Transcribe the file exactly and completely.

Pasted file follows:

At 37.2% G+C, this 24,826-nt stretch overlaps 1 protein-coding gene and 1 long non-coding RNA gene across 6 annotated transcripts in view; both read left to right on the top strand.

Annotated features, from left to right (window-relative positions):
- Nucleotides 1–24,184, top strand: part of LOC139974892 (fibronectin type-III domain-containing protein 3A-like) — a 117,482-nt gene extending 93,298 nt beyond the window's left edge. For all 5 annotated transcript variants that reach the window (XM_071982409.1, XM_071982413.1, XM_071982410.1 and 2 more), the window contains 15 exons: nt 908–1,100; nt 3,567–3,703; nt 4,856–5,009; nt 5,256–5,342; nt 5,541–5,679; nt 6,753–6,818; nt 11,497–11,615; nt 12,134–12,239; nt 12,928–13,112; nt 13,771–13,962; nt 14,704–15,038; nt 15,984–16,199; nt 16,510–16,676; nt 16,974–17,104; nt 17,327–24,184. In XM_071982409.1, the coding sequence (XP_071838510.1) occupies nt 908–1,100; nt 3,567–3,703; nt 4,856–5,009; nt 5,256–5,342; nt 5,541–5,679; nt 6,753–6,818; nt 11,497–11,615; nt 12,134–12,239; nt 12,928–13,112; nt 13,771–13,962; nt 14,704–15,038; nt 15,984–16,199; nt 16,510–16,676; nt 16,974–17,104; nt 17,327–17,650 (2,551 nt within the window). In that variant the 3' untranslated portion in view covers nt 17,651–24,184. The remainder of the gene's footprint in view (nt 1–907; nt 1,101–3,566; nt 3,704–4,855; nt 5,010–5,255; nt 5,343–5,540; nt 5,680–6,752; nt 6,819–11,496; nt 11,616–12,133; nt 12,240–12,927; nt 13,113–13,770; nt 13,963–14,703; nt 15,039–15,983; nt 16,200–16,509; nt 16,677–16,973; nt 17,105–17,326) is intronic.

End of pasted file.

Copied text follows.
At 37.2% G+C, this 24,826-nt stretch overlaps 1 protein-coding gene and 1 long non-coding RNA gene across 6 annotated transcripts in view; both read left to right on the top strand.

Annotated features, from left to right (window-relative positions):
- Nucleotides 1–24,184, top strand: part of LOC139974892 (fibronectin type-III domain-containing protein 3A-like) — a 117,482-nt gene extending 93,298 nt beyond the window's left edge. For all 5 annotated transcript variants that reach the window (XM_071982409.1, XM_071982413.1, XM_071982410.1 and 2 more), the window contains 15 exons: nt 908–1,100; nt 3,567–3,703; nt 4,856–5,009; nt 5,256–5,342; nt 5,541–5,679; nt 6,753–6,818; nt 11,497–11,615; nt 12,134–12,239; nt 12,928–13,112; nt 13,771–13,962; nt 14,704–15,038; nt 15,984–16,199; nt 16,510–16,676; nt 16,974–17,104; nt 17,327–24,184. In XM_071982409.1, the coding sequence (XP_071838510.1) occupies nt 908–1,100; nt 3,567–3,703; nt 4,856–5,009; nt 5,256–5,342; nt 5,541–5,679; nt 6,753–6,818; nt 11,497–11,615; nt 12,134–12,239; nt 12,928–13,112; nt 13,771–13,962; nt 14,704–15,038; nt 15,984–16,199; nt 16,510–16,676; nt 16,974–17,104; nt 17,327–17,650 (2,551 nt within the window). In that variant the 3' untranslated portion in view covers nt 17,651–24,184. The remainder of the gene's footprint in view (nt 1–907; nt 1,101–3,566; nt 3,704–4,855; nt 5,010–5,255; nt 5,343–5,540; nt 5,680–6,752; nt 6,819–11,496; nt 11,616–12,133; nt 12,240–12,927; nt 13,113–13,770; nt 13,963–14,703; nt 15,039–15,983; nt 16,200–16,509; nt 16,677–16,973; nt 17,105–17,326) is intronic.